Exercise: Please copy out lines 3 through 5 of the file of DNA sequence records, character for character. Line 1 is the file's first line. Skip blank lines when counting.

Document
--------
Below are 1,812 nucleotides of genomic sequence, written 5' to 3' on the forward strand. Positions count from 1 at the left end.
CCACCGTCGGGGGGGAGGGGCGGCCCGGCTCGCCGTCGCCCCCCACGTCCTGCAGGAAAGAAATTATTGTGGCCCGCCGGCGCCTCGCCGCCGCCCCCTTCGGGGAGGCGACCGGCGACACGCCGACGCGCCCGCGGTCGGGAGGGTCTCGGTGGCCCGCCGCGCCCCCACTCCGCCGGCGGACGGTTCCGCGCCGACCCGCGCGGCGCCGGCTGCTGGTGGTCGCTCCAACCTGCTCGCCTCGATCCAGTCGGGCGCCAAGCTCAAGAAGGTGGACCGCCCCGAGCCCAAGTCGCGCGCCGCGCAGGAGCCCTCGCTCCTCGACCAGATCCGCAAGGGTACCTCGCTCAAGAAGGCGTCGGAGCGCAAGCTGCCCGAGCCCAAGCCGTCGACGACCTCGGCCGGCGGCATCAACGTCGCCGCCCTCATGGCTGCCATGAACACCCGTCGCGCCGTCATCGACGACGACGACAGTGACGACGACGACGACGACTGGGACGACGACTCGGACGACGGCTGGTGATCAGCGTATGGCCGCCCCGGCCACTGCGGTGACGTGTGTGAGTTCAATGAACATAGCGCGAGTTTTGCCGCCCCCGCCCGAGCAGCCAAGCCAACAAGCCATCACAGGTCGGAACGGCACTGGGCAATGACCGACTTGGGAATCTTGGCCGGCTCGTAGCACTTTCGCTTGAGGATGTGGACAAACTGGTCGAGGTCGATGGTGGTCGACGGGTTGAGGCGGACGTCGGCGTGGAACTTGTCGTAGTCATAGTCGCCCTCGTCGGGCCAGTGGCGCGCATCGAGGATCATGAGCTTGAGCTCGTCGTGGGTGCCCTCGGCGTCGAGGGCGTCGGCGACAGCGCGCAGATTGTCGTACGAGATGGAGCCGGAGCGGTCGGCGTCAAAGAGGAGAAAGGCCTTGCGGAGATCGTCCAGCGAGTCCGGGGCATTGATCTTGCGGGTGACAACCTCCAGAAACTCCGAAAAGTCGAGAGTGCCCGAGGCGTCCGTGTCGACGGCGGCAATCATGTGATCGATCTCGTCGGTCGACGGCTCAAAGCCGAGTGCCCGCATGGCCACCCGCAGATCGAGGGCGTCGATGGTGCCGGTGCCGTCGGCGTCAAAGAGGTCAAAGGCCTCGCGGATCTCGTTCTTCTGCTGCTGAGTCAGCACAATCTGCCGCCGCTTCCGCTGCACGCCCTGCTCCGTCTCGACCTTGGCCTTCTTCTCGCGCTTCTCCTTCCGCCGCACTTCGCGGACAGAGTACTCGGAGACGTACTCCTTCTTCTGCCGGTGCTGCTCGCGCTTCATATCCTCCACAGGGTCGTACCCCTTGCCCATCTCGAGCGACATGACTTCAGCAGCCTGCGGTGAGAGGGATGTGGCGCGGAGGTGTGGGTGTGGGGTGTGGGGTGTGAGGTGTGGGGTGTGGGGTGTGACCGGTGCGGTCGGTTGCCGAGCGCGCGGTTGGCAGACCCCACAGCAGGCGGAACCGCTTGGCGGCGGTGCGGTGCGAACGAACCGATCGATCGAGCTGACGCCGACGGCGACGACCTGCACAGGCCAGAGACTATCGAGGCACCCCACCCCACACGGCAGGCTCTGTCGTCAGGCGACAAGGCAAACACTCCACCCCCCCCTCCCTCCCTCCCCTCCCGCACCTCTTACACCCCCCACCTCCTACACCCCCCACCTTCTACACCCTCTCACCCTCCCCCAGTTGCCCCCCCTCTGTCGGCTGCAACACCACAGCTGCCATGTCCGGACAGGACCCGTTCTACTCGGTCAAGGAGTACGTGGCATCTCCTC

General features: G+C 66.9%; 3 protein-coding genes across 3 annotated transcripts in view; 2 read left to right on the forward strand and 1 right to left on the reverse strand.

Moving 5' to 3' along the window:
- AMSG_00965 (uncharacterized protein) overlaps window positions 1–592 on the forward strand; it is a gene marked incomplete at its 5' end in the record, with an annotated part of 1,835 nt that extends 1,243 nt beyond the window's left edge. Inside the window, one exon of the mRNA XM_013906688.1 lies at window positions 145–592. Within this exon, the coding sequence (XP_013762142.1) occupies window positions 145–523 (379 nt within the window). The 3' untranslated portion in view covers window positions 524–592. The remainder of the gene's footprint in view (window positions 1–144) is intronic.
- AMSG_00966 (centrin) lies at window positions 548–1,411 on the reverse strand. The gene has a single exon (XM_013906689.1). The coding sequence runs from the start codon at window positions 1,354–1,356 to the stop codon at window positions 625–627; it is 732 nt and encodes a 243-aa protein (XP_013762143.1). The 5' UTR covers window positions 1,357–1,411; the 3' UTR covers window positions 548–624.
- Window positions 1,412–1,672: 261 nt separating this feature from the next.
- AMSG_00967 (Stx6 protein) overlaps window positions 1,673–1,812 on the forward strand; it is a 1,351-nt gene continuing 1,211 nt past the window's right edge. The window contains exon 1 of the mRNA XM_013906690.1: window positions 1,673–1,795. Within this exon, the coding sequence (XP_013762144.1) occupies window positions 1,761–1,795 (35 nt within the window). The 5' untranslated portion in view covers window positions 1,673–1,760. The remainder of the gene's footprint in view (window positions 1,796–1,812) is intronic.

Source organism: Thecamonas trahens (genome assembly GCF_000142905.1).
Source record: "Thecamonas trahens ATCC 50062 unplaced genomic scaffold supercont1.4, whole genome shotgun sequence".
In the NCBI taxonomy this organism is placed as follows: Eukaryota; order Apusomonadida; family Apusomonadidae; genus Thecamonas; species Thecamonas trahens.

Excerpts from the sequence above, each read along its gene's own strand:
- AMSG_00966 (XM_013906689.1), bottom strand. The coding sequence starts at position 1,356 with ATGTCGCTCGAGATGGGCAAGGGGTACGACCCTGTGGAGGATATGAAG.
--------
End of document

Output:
General features: G+C 66.9%; 3 protein-coding genes across 3 annotated transcripts in view; 2 read left to right on the forward strand and 1 right to left on the reverse strand.

Moving 5' to 3' along the window:
- AMSG_00965 (uncharacterized protein) overlaps window positions 1–592 on the forward strand; it is a gene marked incomplete at its 5' end in the record, with an annotated part of 1,835 nt that extends 1,243 nt beyond the window's left edge. Inside the window, one exon of the mRNA XM_013906688.1 lies at window positions 145–592. Within this exon, the coding sequence (XP_013762142.1) occupies window positions 145–523 (379 nt within the window). The 3' untranslated portion in view covers window positions 524–592. The remainder of the gene's footprint in view (window positions 1–144) is intronic.